GIS Through The Years


By Thomas Chan
Director Information Services

GIS - as the Information Services Department is more commonly known - has always been a 'different' department. A major reason is the scope of our work, which includes news enquiries, public relations, research, overseas promotion, advertising, creative design and publishing. Another is the nature of our work which, in a nutshell, helps build bridges between the HKSAR Government and the community it serves through the dissemination of news, information and policy. Working at the coalface of public interaction as we do, GIS also serves as the 'eyes and ears' of government, reporting reaction to important decisions or policies and then helping devise ways in which to sell that 'product' to an often sceptical public or media. It is true to say also that the scepticism can sometimes extend to within government, where GIS's public relations instincts might not always sit well with a more conventional approach preferred by a policy bureau or department. These are the challenges we face daily and expect. And we would not have it any other way.

It should come as no surprise then that this book, written by former Assistant Director Peter Moss, is not your usual 'anniversary publication'. As you might expect from a published novelist and unconventional civil servant, it is not a dry chronicle of GIS achievements or milestones over the past four decades, nor does it simply explain what we do with lots of nice pictures. Rather, it is a story about Hong Kong from the perspective of a man who worked in the Information Services Department (ISD) through some of Hong Kong's most formative years.

Peter was with GIS for almost 29 of our 40 years and is a keen student of the Hong Kong story. He returns from his retirement home in Vancouver from time to time to provide the text for Frank Fishbeck's pictorial essays on old and new Hong Kong.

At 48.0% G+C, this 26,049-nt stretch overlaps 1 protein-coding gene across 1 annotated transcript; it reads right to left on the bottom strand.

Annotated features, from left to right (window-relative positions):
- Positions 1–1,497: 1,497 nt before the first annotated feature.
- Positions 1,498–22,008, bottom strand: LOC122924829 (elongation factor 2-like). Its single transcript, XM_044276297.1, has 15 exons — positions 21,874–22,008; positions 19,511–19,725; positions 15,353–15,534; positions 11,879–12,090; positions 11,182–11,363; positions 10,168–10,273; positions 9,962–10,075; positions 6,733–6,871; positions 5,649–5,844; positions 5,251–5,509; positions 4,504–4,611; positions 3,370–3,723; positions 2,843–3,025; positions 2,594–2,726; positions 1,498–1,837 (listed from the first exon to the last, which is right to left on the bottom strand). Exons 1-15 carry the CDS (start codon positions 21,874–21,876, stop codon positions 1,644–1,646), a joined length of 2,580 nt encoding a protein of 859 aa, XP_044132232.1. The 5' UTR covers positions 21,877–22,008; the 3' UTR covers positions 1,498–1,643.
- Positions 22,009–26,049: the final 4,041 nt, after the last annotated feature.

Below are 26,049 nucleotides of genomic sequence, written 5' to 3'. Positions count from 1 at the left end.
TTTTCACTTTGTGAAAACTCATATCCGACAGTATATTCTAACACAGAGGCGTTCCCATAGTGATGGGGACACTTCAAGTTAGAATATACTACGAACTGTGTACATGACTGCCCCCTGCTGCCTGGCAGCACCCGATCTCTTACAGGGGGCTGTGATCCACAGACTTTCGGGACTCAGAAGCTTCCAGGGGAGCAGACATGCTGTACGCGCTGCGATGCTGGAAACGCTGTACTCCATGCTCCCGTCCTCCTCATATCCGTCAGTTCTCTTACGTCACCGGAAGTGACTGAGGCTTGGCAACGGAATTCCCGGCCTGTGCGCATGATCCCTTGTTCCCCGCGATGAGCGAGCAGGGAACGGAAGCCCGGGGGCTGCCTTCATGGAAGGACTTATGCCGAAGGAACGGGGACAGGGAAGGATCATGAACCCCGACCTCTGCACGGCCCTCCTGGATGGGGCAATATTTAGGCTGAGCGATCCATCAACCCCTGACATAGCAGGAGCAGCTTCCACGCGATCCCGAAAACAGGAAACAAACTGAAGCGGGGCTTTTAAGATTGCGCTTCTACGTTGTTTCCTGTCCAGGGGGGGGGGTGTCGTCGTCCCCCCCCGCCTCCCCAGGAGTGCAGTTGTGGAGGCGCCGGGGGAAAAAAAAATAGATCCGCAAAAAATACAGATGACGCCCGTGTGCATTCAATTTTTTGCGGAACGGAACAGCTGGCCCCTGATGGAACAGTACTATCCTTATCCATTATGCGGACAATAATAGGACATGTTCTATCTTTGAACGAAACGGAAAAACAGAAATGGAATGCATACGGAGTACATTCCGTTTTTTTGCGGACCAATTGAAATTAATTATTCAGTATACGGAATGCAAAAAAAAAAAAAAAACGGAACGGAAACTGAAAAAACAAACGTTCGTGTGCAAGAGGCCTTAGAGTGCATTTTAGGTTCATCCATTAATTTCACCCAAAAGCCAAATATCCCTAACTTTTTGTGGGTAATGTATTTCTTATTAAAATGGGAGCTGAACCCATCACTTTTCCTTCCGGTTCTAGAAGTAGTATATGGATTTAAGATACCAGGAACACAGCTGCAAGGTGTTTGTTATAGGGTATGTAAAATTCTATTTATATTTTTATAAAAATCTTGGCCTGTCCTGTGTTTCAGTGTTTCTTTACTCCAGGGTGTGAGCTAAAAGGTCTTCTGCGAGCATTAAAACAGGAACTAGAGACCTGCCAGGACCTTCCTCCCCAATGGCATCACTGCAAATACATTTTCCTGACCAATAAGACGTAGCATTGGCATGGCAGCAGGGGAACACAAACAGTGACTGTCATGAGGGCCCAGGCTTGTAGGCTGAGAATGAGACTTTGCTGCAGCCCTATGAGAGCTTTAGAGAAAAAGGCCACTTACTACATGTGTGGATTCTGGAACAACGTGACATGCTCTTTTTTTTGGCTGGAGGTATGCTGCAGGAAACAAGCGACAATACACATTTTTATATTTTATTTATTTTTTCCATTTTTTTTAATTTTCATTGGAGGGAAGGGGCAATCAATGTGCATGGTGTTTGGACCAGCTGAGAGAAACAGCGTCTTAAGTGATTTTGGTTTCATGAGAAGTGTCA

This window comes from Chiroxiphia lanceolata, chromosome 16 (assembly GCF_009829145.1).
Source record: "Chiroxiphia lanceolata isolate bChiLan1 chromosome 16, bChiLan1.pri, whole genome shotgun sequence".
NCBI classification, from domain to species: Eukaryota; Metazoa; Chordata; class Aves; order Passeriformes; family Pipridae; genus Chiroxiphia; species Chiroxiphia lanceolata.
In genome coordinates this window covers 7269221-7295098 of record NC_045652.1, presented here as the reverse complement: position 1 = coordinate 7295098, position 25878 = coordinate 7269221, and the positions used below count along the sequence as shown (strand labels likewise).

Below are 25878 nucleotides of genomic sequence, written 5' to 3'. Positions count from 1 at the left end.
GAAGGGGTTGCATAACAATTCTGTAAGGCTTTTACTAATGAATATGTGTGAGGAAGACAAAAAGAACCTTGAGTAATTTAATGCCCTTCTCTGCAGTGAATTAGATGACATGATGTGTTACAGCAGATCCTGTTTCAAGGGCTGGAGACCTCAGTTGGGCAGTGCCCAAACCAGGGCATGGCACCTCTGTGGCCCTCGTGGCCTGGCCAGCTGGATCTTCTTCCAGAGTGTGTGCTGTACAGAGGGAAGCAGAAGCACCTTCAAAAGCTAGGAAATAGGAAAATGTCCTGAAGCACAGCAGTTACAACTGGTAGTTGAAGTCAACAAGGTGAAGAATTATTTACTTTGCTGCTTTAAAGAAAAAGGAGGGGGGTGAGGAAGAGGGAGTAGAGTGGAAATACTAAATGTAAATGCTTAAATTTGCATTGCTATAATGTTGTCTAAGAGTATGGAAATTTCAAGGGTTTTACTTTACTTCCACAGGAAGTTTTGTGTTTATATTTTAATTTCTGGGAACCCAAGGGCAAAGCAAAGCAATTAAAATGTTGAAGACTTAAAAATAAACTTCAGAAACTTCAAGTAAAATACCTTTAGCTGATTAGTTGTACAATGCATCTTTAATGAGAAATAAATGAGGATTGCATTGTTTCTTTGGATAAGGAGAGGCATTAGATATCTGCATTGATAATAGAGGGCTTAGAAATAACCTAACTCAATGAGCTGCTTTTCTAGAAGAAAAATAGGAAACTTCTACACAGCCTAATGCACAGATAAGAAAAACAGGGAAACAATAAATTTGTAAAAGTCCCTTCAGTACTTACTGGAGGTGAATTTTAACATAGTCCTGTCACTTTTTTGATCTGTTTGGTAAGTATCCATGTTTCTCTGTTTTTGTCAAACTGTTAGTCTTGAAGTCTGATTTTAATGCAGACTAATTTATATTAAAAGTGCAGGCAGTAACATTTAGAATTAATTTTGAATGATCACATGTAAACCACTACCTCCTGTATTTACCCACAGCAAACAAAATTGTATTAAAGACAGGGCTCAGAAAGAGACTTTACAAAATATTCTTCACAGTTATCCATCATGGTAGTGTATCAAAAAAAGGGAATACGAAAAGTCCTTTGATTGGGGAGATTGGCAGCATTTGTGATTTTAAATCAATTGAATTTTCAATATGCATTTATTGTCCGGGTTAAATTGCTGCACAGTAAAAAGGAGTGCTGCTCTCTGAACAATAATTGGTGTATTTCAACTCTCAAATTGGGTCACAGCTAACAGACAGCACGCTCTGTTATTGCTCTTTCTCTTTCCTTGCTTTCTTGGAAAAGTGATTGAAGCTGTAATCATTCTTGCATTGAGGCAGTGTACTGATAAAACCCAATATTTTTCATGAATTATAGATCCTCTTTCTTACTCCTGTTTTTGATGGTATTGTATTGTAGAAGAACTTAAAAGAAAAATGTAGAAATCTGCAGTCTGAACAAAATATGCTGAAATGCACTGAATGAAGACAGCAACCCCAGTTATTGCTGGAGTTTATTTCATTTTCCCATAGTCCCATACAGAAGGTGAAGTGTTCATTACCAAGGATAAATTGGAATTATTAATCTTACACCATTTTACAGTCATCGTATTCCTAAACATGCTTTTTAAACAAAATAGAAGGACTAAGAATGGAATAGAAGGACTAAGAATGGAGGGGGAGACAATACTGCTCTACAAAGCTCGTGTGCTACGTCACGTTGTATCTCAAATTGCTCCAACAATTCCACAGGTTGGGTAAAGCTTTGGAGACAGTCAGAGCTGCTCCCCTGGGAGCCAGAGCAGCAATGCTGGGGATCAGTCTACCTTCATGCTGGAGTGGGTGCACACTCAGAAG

Peter's book on ISD takes a personal broadbrush look at the development of the ISD since it was established on April 1, 1959, and also provides a potted history of Hong Kong, its free and vibrant press and the genesis of the Hong Kong Government's public relations efforts and strategies. In that regard it is a book to mark our anniversary, rather than an anniversary book.

The department today has come a long way since 1959 when, on establishment, staff strength, was bolstered from 53 to 95. In early 1999, there were some 350 information officers in the department, and a further 210 general and common grades staff. Technology has transformed the work of the department. The cacophonous chatter of typewriters has long been replaced by the click-clack of a computer keyboard; teleprinters have been relegated to the scrap heap and replaced by an electronic news service, GNIS, which is wired into every major news organisation in Hong Kong. The Government Information Centre, the HKSAR Government's Internet home page, gives us a world-wide presence in cyberspace which allows anyone with an Internet account to tap into millions of words of information about Hong Kong. Our photographers now transmit their 'prints' digitally, instead of processing hundreds of copies for distribution; our creative designers use the latest software and equipment to produce in minutes, visual effects that once took hours or were impossible. Government officials can now hold a 30-minute video conference with overseas offices in Europe and North America, Australia, Japan and Singapore when once such in-depth briefings would have only been possible one-on-one over the phone and taken much longer.

Our 40th Anniversary has given us all a rallying point for 1999 - an opportunity to look back at our achievements and developments over the past four decades and to look forward to the challenges of the new century. Whatever technological advances there may be, our job will always be one that basically relies on personal contact with our civil service colleagues, the media and the public. The job is getting harder, as the public, rightly, demands more of the government and its 'public servants'. But I have no doubt that GIS staff are well equipped to deal with any challenges thrown their way. After all, that's what we have done for the past 40 years. Why should the next 40 be any different?

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